Sustainable practices drive modern working forestry

Washington timber is ‘green’ from the ground up

Modern forestry, driven by science and a commitment to stewardship, is ensuring that Washington’s privately owned forests are setting the standard for sustainability. It’s part of our heritage.

The birthplace of tree farming is in your backyard.

Few people outside the forestry industry know that the revolution that transformed forestry in the last century began here.

In 1941, the nation’s first tree farm was established in Montesano, Wash., in Grays Harbor County. It was one small step in an evolution from a business focused on cutting into one in which growing is critical to success.

Now, each year forest landowners in Washington plant an average of 52 million tree seedlings in areas that have been harvested. On average, that’s three seedlings planted by hand for every one tree removed.

Replanting is just part of the day-to-day in working forests, a sustainable practice that ensures after harvest a new forest begins to grow quickly, usually within 12 to 18 months.

Our vision is for an ever-green Washington

More than one-half of Washington’s land area is covered in forest. Today, roughly two-thirds of that forestland is managed by state, federal, and tribal governments; one-third is privately owned.

Because of the diversity of ownership of Washington’s forestlands a variety of economic, social, and environmental needs can be met.

More than 30 percent of the softwood lumber produced in the nation comes from Washington and Oregon forests. Forestry on privately owned land accounts for about 70 percent of the wood harvested in our state each year.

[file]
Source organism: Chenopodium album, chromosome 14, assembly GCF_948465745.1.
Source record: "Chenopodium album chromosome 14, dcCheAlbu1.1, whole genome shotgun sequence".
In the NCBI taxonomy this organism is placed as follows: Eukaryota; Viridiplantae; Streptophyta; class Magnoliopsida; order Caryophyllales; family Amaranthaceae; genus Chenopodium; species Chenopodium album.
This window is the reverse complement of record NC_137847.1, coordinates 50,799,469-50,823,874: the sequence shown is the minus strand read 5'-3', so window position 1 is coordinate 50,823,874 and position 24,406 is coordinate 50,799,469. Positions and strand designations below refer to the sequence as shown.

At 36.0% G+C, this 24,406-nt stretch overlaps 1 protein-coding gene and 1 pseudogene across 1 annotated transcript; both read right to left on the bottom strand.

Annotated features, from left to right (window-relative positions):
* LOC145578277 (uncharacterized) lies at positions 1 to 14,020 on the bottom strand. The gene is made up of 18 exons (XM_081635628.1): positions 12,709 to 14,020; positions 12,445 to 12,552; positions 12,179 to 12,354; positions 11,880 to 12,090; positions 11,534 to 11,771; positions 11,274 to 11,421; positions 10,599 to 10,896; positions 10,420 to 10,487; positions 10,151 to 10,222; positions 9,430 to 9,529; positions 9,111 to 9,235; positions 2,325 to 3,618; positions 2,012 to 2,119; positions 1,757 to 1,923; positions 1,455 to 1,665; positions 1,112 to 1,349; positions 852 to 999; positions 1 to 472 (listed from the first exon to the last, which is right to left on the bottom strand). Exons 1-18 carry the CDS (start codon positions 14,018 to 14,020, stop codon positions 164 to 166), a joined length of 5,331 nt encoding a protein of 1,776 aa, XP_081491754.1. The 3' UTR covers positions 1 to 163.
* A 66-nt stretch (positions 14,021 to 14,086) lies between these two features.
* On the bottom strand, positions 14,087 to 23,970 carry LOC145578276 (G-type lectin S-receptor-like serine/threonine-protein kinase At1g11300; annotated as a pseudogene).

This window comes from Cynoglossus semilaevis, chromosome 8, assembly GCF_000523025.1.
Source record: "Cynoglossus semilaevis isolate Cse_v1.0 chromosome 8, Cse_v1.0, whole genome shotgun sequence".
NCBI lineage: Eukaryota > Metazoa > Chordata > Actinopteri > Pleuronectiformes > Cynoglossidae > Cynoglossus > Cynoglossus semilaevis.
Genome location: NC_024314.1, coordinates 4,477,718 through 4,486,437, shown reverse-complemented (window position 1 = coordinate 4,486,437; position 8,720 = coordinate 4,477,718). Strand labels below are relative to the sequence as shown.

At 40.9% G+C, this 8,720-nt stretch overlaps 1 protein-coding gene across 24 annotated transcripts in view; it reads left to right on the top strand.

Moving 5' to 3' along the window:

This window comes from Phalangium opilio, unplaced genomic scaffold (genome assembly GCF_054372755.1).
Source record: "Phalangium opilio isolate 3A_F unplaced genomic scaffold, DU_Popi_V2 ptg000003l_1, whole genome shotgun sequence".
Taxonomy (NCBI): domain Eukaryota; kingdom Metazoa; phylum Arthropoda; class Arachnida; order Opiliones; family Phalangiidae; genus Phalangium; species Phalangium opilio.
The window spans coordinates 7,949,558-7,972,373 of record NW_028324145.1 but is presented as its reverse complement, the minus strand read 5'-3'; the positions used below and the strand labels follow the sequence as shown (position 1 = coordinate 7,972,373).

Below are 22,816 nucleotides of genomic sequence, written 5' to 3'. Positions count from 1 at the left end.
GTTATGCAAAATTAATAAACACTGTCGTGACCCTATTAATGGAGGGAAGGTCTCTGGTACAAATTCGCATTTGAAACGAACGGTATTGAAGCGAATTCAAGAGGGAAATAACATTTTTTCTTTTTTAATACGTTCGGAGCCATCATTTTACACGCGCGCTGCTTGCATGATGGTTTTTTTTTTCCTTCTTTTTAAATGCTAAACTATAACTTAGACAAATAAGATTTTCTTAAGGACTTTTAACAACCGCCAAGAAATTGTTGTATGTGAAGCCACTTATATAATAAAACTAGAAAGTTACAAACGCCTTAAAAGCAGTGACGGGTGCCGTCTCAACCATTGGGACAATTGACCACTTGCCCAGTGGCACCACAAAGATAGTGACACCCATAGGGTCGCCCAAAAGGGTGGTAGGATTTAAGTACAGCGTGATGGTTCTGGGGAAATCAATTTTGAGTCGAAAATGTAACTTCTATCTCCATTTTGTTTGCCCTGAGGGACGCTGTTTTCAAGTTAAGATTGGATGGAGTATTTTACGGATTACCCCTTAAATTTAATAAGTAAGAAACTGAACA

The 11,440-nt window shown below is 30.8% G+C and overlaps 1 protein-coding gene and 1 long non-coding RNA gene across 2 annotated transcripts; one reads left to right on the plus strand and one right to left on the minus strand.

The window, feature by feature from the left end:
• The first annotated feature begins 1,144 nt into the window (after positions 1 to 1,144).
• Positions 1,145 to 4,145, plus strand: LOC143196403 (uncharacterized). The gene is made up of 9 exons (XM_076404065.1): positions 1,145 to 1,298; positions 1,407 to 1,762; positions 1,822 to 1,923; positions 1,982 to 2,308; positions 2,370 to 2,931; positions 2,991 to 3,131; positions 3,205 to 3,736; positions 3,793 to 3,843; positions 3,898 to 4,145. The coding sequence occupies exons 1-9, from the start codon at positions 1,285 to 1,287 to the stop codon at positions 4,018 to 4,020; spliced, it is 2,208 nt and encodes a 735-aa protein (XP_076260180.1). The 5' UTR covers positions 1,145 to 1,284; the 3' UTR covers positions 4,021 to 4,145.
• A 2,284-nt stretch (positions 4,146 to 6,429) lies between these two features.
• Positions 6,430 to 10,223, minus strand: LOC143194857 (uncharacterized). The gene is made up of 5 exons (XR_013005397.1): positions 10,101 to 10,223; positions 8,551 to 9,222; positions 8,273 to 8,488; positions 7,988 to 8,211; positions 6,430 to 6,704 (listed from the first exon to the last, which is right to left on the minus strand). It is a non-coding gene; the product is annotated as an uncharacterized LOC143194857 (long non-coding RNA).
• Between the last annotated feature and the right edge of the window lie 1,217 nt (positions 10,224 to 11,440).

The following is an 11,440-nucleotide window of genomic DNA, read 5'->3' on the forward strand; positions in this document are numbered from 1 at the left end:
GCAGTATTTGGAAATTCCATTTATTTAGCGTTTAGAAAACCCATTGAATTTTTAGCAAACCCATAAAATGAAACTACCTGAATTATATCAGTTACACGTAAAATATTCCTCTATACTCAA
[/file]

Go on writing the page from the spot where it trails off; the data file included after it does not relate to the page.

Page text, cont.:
From the time a tree is planted in privately owned working forest, to the final harvest, to the manufacture into renewable wood products used in modern buildings, our forestry and wood products are green from the seedling to the final product.

Modern forestry is guided by science, improved by new technology

Working forests are complex.

They are factories for clean air, farms for renewable, carbon-friendly wood, and habitats for wildlife on land and in the streams running through them.

We rely on science to guide decisions about managing these complex ecosystems. We look to new technology to provide us ways of improving our work and the products made from renewable timber.

Today’s forestry is using the best available science to improve and evolve forest practices to achieve goals for sustainability and environmental protection.

In all phases —surveying, planting, harvesting — being on the cutting edge is now business as usual in working forests.

Adaptive management: applying good science to improve forestry

Forest practices are the result of more than a century of experience from learning by doing and scientific study of the effects of forest management on the natural environment.

Because forestry is a long-term investment, we can’t know everything today about resource management, so we use the best science to guide our actions.

Adaptive management is one method of scientifically analyzing what is actually happening in the forests to fine-tune practices in ways that achieve better results.

It is a way of monitoring Washington’s forest practice rules to ensure the objectives of restoring wildlife habitat and protecting water quality are being met. If these objectives are not met through existing practices, changes will be made based on scientific research.

By gathering and evaluating the results of our actions, we are in a position to improve.